Carbon Nanotubes: A New Synthetic Nanopore for Sequencing

Project: Research project

Project Details


Carbon Nanotubes: A New Synthetic Nanopore for Sequencing Carbon Nanotubes: A New Synthetic Nanopore for Sequencing Nanopore sequencing offers the possibility of rapid single molecule sequencing with long reads, almost no sample preparation, and direct electronic readout from a small, computer-chip-like device. Nanopores are orifices that are so small that electrophoretic translocation of DNA through them necessarily occurs one base at a time. All nanopores require some means of localizing DNA with atomic precision as well as controlling its speed of translocation through the pore. Here, we introduce an entirely new type of nanopore for the DNA translocation, the single walled carbon nanotube (SWCNT). SWCNTs are relatively homogeneous on an atomic scale, easy to manufacture with no special nanofabrication, and can form excellent electrodes, simplifying tunneling readout and opening the possibility of electrochemical readout. Their high aspect ratio (channel length/channel diameter) might permit trapping of the DNA in the tube, opening a new avenue for control of translocation speed. Molecular dynamics simulations have predicted that single-stranded DNA can be driven through a 2 nm diameter SWCNT by an electric field. We have confirmed this prediction experimentally, building devices in which a single SWCNT connects two fluid reservoirs and using PCR to verify DNA translocation. Arizona State University will direct the project and focus on device fabrication and DNA translocation. Oak Ridge National Laboratory will focus on multiscale modeling of ion and DNA transport through SWCNTs. Columbia University will focus on the construction of nm-scale gaps in SWCNTs. At the end of the two-year project we will: (a) Have developed robust device fabrication procedures and made devices available to the research community; (b) We will have obtained an understanding of the factors controlling the transport of ions and DNA through the tubes; (c) We will have identified factors that affect the speed of DNA translocation and the length of polymers that can be passed in one read; and (d) We will have built prototype devices in which a tunnel gap is integrated into a single SWCNT nanopore device. These developments should accelerate development of nanopore technology towards the production of a cheap, fast, and reliable DNA sequencing chip.ct(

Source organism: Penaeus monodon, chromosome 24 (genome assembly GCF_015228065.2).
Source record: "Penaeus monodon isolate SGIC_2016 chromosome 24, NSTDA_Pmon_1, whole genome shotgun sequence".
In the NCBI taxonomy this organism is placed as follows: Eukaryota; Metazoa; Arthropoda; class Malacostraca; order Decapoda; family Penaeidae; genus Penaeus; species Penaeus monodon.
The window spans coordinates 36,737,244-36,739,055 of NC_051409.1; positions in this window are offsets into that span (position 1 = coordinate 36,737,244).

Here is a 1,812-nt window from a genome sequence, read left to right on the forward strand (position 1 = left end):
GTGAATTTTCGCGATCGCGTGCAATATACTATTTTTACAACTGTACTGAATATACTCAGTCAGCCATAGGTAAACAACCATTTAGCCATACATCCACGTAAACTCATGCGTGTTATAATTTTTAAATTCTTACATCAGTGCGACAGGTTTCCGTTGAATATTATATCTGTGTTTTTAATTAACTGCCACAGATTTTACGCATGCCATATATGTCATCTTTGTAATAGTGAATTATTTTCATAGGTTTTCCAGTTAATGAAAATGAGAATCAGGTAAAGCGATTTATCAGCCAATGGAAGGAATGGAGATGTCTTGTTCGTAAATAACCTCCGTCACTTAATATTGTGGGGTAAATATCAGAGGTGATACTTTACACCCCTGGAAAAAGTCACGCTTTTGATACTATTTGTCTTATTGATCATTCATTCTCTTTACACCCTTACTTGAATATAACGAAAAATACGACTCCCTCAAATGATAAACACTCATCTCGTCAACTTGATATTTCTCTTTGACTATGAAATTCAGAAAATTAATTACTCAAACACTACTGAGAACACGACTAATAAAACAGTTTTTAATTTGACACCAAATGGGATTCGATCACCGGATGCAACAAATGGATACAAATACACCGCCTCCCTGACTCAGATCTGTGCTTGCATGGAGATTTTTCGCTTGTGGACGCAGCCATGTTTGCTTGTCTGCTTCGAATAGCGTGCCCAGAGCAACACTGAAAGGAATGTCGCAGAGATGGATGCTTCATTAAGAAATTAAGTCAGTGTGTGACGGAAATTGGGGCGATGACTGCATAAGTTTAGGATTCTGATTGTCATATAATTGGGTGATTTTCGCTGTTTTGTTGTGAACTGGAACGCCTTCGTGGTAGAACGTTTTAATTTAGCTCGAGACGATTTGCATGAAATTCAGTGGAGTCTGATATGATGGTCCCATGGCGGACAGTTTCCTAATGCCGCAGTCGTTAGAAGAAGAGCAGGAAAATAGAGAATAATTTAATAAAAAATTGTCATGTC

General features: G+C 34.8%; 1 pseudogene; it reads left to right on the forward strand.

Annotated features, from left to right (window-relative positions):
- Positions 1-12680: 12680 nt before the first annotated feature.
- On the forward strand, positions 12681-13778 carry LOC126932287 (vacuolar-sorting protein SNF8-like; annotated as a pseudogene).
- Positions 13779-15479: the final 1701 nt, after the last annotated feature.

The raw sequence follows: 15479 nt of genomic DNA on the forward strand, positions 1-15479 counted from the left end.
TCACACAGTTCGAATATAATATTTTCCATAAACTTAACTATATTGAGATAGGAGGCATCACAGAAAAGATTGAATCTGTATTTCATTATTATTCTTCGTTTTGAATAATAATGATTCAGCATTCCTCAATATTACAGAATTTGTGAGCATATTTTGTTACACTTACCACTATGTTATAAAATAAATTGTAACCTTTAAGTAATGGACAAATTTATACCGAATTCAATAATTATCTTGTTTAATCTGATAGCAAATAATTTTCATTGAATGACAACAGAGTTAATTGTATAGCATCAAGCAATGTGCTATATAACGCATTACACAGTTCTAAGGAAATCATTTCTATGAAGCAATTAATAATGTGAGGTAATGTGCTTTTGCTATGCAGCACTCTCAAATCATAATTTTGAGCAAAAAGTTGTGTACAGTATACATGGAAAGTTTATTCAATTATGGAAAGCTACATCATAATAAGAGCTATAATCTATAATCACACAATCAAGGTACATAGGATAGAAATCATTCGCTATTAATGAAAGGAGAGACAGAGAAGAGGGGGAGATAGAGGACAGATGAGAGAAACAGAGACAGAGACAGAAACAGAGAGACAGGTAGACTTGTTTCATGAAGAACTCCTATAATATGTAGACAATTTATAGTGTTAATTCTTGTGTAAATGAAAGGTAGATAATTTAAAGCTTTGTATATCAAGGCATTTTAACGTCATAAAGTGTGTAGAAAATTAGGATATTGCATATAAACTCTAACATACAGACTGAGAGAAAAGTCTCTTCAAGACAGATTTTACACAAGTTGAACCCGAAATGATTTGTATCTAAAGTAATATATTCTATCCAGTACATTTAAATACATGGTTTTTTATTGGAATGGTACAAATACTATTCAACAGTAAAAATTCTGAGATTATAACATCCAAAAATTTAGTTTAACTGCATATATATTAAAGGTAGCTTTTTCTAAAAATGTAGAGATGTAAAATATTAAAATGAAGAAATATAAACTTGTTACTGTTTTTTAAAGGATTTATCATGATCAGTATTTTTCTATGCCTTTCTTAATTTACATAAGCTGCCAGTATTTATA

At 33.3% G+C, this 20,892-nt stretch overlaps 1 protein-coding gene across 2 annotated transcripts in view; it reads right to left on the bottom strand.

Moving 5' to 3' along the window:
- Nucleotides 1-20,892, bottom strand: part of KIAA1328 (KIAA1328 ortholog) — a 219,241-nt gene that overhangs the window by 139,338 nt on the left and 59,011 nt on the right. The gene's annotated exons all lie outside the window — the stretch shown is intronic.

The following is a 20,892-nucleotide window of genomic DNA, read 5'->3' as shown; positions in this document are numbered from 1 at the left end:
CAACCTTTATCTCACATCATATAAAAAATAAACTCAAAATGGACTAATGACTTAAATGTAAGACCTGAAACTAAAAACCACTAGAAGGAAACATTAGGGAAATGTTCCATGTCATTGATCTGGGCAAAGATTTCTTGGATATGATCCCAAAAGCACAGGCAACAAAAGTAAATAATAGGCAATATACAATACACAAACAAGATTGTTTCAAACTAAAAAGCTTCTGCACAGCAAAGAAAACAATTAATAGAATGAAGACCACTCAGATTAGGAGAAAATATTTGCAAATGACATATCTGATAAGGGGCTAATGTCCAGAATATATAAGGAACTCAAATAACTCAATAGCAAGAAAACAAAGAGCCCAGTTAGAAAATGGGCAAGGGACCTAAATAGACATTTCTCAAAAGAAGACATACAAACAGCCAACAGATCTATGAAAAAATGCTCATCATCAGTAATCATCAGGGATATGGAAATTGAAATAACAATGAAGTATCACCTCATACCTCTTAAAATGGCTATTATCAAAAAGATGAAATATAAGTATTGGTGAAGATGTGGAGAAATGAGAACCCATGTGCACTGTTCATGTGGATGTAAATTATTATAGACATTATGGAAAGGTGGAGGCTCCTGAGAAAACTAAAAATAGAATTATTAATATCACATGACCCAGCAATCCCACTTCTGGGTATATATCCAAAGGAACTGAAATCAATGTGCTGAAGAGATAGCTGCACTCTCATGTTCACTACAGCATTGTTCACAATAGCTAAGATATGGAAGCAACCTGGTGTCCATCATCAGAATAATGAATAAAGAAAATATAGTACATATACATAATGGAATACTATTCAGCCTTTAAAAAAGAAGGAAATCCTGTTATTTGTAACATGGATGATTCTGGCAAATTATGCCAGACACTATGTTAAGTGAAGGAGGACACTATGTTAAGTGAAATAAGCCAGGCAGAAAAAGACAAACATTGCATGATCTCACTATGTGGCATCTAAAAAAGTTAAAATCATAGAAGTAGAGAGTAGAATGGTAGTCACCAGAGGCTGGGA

Effective start/end date9/30/097/31/12


  • HHS: National Institutes of Health (NIH): $1,858,404.00


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